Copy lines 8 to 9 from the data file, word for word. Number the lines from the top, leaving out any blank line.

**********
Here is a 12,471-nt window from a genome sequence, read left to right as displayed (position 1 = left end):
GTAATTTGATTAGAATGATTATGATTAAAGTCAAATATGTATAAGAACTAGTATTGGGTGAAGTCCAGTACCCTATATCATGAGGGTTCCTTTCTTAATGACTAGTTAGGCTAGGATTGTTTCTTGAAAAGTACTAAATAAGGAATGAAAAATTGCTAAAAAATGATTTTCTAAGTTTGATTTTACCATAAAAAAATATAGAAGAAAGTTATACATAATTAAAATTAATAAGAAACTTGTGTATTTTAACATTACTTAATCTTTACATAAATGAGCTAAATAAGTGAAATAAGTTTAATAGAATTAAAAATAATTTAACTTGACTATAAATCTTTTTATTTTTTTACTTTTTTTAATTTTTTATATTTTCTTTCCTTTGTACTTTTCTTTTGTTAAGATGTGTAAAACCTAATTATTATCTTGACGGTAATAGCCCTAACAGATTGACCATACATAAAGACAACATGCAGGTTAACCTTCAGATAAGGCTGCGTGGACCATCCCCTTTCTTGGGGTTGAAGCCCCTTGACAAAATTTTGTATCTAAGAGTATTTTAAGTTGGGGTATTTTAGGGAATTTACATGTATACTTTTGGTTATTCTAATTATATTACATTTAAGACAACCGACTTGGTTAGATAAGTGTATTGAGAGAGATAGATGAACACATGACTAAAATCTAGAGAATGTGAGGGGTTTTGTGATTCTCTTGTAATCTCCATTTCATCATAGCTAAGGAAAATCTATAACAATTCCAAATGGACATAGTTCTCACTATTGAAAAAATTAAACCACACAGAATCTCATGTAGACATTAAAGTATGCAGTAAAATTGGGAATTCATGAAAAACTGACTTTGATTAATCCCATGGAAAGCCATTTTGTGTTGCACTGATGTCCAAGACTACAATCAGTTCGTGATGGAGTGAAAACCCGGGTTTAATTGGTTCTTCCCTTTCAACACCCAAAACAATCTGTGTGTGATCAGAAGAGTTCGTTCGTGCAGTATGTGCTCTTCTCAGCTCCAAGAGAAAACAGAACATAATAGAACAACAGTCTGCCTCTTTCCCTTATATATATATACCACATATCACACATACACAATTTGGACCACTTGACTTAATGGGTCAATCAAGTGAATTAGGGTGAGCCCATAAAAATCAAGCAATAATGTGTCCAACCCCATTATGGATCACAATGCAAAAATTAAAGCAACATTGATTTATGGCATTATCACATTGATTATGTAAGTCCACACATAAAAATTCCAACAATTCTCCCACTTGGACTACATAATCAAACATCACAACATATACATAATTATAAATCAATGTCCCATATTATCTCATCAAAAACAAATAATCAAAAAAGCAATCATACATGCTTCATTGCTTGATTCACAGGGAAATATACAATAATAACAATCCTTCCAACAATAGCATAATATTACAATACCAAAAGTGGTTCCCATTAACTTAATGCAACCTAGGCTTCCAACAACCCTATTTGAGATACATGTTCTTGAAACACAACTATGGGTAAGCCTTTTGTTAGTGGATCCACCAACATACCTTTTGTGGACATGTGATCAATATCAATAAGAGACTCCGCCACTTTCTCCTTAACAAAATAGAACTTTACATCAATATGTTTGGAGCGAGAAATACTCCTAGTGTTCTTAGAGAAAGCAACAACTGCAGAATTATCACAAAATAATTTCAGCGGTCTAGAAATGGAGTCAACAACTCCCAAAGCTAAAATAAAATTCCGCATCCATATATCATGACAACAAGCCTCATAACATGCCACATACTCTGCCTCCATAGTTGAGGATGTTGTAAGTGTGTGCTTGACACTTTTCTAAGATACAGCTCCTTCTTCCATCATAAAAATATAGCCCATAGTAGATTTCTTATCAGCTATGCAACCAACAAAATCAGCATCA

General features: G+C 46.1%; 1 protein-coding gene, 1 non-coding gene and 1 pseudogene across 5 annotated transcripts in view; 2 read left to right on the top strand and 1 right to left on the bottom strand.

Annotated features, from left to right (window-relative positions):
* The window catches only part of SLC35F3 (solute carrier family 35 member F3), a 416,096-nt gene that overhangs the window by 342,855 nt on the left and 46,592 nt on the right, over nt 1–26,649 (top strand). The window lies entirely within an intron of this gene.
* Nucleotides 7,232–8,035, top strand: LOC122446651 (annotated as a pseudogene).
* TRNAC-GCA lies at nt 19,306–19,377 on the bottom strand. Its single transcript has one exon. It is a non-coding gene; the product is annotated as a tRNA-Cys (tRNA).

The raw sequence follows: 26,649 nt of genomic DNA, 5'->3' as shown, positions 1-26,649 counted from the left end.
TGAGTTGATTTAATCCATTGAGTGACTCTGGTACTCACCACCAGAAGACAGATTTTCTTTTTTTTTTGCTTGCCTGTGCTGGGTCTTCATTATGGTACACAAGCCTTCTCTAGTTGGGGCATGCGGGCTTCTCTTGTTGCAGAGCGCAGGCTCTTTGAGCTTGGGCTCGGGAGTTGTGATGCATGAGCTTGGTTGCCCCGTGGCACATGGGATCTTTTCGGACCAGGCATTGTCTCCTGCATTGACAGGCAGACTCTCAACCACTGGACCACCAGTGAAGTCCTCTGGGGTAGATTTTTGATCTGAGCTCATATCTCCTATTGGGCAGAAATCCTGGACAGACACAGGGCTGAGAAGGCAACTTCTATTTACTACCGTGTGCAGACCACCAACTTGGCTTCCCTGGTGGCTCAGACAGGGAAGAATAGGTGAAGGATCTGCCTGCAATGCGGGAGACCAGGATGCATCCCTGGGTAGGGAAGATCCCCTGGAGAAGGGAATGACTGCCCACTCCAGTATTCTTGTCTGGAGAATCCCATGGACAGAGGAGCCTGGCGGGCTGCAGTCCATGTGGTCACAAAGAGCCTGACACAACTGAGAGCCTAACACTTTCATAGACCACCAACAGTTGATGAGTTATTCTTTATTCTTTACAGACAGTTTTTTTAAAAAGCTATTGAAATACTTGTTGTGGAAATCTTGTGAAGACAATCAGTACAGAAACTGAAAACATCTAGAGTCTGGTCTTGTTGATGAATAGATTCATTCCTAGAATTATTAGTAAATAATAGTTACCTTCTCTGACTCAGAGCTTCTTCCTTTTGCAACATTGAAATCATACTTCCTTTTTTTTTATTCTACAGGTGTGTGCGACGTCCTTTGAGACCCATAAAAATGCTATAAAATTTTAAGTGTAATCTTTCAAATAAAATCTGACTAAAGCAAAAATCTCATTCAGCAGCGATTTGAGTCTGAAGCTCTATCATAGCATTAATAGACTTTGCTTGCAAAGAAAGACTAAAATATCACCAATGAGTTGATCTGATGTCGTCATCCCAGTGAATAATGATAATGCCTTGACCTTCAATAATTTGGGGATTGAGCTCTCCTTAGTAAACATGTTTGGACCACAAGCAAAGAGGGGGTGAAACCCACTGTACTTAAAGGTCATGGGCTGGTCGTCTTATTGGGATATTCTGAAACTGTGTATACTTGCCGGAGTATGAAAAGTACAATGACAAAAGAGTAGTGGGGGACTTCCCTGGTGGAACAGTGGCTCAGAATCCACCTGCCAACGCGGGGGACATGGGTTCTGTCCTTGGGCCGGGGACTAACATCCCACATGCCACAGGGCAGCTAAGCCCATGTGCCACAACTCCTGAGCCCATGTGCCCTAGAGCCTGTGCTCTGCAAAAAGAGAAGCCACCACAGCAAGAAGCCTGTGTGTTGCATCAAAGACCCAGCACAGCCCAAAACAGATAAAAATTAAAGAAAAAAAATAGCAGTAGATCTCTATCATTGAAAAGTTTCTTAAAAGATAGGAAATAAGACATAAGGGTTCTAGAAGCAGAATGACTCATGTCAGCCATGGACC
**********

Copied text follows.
The raw sequence follows: 26,649 nt of genomic DNA, 5'->3' as shown, positions 1-26,649 counted from the left end.
TGAGTTGATTTAATCCATTGAGTGACTCTGGTACTCACCACCAGAAGACAGATTTTCTTTTTTTTTTGCTTGCCTGTGCTGGGTCTTCATTATGGTACACAAGCCTTCTCTAGTTGGGGCATGCGGGCTTCTCTTGTTGCAGAGCGCAGGCTCTTTGAGCTTGGGCTCGGGAGTTGTGATGCATGAGCTTGGTTGCCCCGTGGCACATGGGATCTTTTCGGACCAGGCATTGTCTCCTGCATTGACAGGCAGACTCTCAACCACTGGACCACCAGTGAAGTCCTCTGGGGTAGATTTTTGATCTGAGCTCATATCTCCTATTGGGCAGAAATCCTGGACAGACACAGGGCTGAGAAGGCAACTTCTATTTACTACCGTGTGCAGACCACCAACTTGGCTTCCCTGGTGGCTCAGACAGGGAAGAATAGGTGAAGGATCTGCCTGCAATGCGGGAGACCAGGATGCATCCCTGGGTAGGGAAGATCCCCTGGAGAAGGGAATGACTGCCCACTCCAGTATTCTTGTCTGGAGAATCCCATGGACAGAGGAGCCTGGCGGGCTGCAGTCCATGTGGTCACAAAGAGCCTGACACAACTGAGAGCCTAACACTTTCATAGACCACCAACAGTTGATGAGTTATTCTTTATTCTTTACAGACAGTTTTTTTAAAAAGCTATTGAAATACTTGTTGTGGAAATCTTGTGAAGACAATCAGTACAGAAACTGAAAACATCTAGAGTCTGGTCTTGTTGATGAATAGATTCATTCCTAGAATTATTAGTAAATAATAGTTACCTTCTCTGACTCAGAGCTTCTTCCTTTTGCAACATTGAAATCATACTTCCTTTTTTTTTATTCTACAGGTGTGTGCGACGTCCTTTGAGACCCATAAAAATGCTATAAAATTTTAAGTGTAATCTTTCAAATAAAATCTGACTAAAGCAAAAATCTCATTCAGCAGCGATTTGAGTCTGAAGCTCTATCATAGCATTAATAGACTTTGCTTGCAAAGAAAGACTAAAATATCACCAATGAGTTGATCTGATGTCGTCATCCCAGTGAATAATGATAATGCCTTGACCTTCAATAATTTGGGGATTGAGCTCTCCTTAGTAAACATGTTTGGACCACAAGCAAAGAGGGGGTGAAACCCACTGTACTTAAAGGTCATGGGCTGGTCGTCTTATTGGGATATTCTGAAACTGTGTATACTTGCCGGAGTATGAAAAGTACAATGACAAAAGAGTAGTGGGGGACTTCCCTGGTGGAACAGTGGCTCAGAATCCACCTGCCAACGCGGGGGACATGGGTTCTGTCCTTGGGCCGGGGACTAACATCCCACATGCCACAGGGCAGCTAAGCCCATGTGCCACAACTCCTGAGCCCATGTGCCCTAGAGCCTGTGCTCTGCAAAAAGAGAAGCCACCACAGCAAGAAGCCTGTGTGTTGCATCAAAGACCCAGCACAGCCCAAAACAGATAAAAATTAAAGAAAAAAAATAGCAGTAGATCTCTATCATTGAAAAGTTTCTTAAAAGATAGGAAATAAGACATAAGGGTTCTAGAAGCAGAATGACTCATGTCAGCCATGGACC